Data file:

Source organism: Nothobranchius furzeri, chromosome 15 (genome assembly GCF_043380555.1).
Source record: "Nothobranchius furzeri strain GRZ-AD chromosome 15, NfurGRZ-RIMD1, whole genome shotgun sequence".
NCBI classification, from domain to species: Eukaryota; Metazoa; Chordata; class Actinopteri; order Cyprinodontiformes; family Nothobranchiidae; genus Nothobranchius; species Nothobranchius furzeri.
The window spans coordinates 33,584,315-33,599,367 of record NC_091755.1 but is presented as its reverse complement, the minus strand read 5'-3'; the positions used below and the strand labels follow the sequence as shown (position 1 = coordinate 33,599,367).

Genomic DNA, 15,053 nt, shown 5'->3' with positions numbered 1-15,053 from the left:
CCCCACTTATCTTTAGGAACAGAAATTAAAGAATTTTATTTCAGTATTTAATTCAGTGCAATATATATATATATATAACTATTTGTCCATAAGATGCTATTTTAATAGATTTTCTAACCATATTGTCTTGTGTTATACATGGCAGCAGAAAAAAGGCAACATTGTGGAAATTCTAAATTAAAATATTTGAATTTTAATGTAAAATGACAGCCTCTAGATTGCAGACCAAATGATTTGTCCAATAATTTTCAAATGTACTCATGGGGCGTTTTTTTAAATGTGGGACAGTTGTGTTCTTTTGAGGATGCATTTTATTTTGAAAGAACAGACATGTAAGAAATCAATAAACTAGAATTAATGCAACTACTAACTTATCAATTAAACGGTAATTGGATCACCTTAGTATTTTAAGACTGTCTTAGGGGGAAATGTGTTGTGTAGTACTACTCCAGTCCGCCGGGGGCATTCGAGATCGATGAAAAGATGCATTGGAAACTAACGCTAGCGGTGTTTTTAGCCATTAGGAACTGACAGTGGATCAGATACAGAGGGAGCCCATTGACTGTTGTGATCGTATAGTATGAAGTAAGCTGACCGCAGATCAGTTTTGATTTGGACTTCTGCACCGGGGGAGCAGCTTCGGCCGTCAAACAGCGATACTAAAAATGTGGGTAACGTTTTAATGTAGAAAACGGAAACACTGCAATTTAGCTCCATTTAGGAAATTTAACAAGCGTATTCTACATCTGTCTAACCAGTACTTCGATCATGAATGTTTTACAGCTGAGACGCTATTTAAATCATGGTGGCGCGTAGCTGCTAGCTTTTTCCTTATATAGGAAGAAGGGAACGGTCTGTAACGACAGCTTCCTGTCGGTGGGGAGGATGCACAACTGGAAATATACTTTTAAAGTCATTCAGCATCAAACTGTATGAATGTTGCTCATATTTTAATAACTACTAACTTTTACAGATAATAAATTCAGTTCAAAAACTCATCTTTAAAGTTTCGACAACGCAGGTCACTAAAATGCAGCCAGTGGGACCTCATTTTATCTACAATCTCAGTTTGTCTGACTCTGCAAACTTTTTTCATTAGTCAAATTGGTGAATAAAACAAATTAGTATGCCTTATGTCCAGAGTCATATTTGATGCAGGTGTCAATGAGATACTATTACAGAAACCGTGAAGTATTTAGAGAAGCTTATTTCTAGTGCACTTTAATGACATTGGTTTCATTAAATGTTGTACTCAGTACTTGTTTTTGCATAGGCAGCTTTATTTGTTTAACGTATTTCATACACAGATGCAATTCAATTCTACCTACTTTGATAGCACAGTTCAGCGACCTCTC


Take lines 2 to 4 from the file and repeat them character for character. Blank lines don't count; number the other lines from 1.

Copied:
Source record: "Nothobranchius furzeri strain GRZ-AD chromosome 15, NfurGRZ-RIMD1, whole genome shotgun sequence".
NCBI classification, from domain to species: Eukaryota; Metazoa; Chordata; class Actinopteri; order Cyprinodontiformes; family Nothobranchiidae; genus Nothobranchius; species Nothobranchius furzeri.
The window spans coordinates 33,584,315-33,599,367 of record NC_091755.1 but is presented as its reverse complement, the minus strand read 5'-3'; the positions used below and the strand labels follow the sequence as shown (position 1 = coordinate 33,599,367).